How can I troubleshoot high latency on an Amazon DynamoDB table?

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I see an increase in the response time for Amazon DynamoDB requests, but I don't know why the increase happens.

Short description

End-to-end latency involves a shared responsibility between DynamoDB service-side latency and the user client-side latency. 

The SuccessfulRequestLatency Amazon CloudWatch metric measures only the amount of time it takes for DynamoDB to fully process the API request. DynamoDB doesn't measure the time the application takes to connect to the DynamoDB endpoint or download the results from the endpoint.


When you analyze latency, it's a best practice to check the average latency and not the max latency values. Occasional spikes in latency are normal. If the average latency is high, then there might be an underlying issue.

For most atomic operations, such as GetItem and PutItem, an average latency is in single-digit milliseconds. Latency for non-atomic operations, such as Query, Scan, BatchGetItem and BatchWriteItem, depend on many factors. These factors include the size of the result set, the number of inserted records, and the complexity of query conditions and filters.

Common reasons for high latency

Infrequent access

To avoid latency, all frontend hosts in DynamoDB maintain local caches. When the rate of request is low, frontend fleets might not receive requests for a time and result in a cache time to live (TTL) expiration. If a request arrives on a host after a cache is expired, then the host has to get data from internal DynamoDB components. The host populates the cache, and then the host can respond. The time that it takes to get and populate data can cause latency to increase.

If a partition splits or leadership changes, then the cache can become stale and can cause elevated latency for the first few calls. DynamoDB references multiple caches to retrieve partition information, signature validation, and other information about each request. When the request rate is low, the caches don't stay warm and latency is usually higher for the first few requests.

If request rates are high and incoming traffic is consistent, then each request consistently reaches the frontend fleet and doesn't cause any latency spikes. To avoid issues from infrequent access, have the client send dummy traffic to the DynamoDB table.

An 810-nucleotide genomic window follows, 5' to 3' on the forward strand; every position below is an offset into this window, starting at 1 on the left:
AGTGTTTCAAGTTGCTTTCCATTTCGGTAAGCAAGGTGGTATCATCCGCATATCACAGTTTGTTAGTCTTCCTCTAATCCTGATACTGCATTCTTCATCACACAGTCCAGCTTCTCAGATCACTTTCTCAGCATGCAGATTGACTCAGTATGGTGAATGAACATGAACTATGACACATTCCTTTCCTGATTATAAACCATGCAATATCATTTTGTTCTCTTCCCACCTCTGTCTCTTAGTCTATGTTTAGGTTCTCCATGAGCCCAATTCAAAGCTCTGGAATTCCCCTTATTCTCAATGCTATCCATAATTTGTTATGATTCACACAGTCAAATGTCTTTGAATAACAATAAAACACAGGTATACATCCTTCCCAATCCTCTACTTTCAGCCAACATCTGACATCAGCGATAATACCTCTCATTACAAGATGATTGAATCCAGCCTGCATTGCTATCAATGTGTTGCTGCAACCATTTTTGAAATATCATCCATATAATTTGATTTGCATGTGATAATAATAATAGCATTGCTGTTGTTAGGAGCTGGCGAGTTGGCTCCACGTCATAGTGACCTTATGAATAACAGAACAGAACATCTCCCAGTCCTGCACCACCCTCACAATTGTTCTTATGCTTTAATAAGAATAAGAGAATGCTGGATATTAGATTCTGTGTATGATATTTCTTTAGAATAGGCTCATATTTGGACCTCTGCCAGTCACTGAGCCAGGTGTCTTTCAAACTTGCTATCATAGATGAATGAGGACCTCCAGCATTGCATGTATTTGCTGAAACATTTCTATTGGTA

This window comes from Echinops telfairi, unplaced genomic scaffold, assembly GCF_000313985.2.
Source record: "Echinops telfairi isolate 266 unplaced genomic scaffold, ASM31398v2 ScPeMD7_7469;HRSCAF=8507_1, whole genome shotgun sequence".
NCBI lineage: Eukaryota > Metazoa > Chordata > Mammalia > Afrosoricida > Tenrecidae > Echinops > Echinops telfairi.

Strongly consistent reads

Read operations such as GetItem, Query, and Scan, provide an optional ConsistentRead parameter. If you set ConsistentRead to true, then DynamoDB returns a response with the most up-to-date data. This data reflects the updates from all prior successful write operations, but can result in a higher latency.

DynamoDB architecture has one leader node and two replica nodes in a partition. DynamoDB uses the leader node to service strongly consistent read requests, but doesn't service the read replicas. Because DynamoDB has to locate the leader node and then redirect the request to service, you can experience some latency.

If your application doesn't require strongly consistent reads, then use eventually consistent reads.

Ways to reduce latency

Reduce the request timeout settings

Tune the requestTimeOut and clientExecutionTimeout client SDK parameters to time out and fail much faster, such as after 50 milliseconds. This faster timeout causes the client to abandon high latency requests after a specified time period. Then, the client sends a second request that usually completes much faster than the first. For more information about timeout settings, see Tuning AWS Java SDK HTTP request settings for latency-aware Amazon DynamoDB applications.

Reduce the distance between the client and DynamoDB endpoint

If you have globally dispersed users, then use global tables to specify the AWS Regions where you want the table to be available. You can also use DynamoDB gateway endpoints to avoid traffic across the internet.

Use caching

If your traffic is read heavy, then use a caching service to lower latency, such as Amazon DynamoDB Accelerator (DAX).

Connection reuse

When you establish a new connection, you must authenticate and validate the connection. Also, before it can process the request, DynamoDB must get the table's metadata from the internal systems. The DynamoDB frontend fleet maintains a cache that's used to store this information. If the connections are reused, then the cache is used to service the requests.

Because DynamoDB requests for AWS Key Management Service (AWS KMS) users need an additional hop to get authenticated, you can experience an increase in latency. The AWS KMS keys are refreshed every 5 minutes. If a client connection isn't reused, then a new TCP connection has to be established for every request. The connections for these requests include processes, such as the TCP handshake and acknowledgement, and contribute to the client-side latency.

Because authentication is required for every new connection, caches aren't used and cause server-side latency. To reuse connections, use the TCP keep-alive parameter. Also, use a design pattern that guarantees a single instance of the connection object. For more information, see AWS client not reused in a Lambda function on the Amazon CloudGuru website.

Related information


Understanding Amazon DynamoDB latency

Best practices for querying and scanning data

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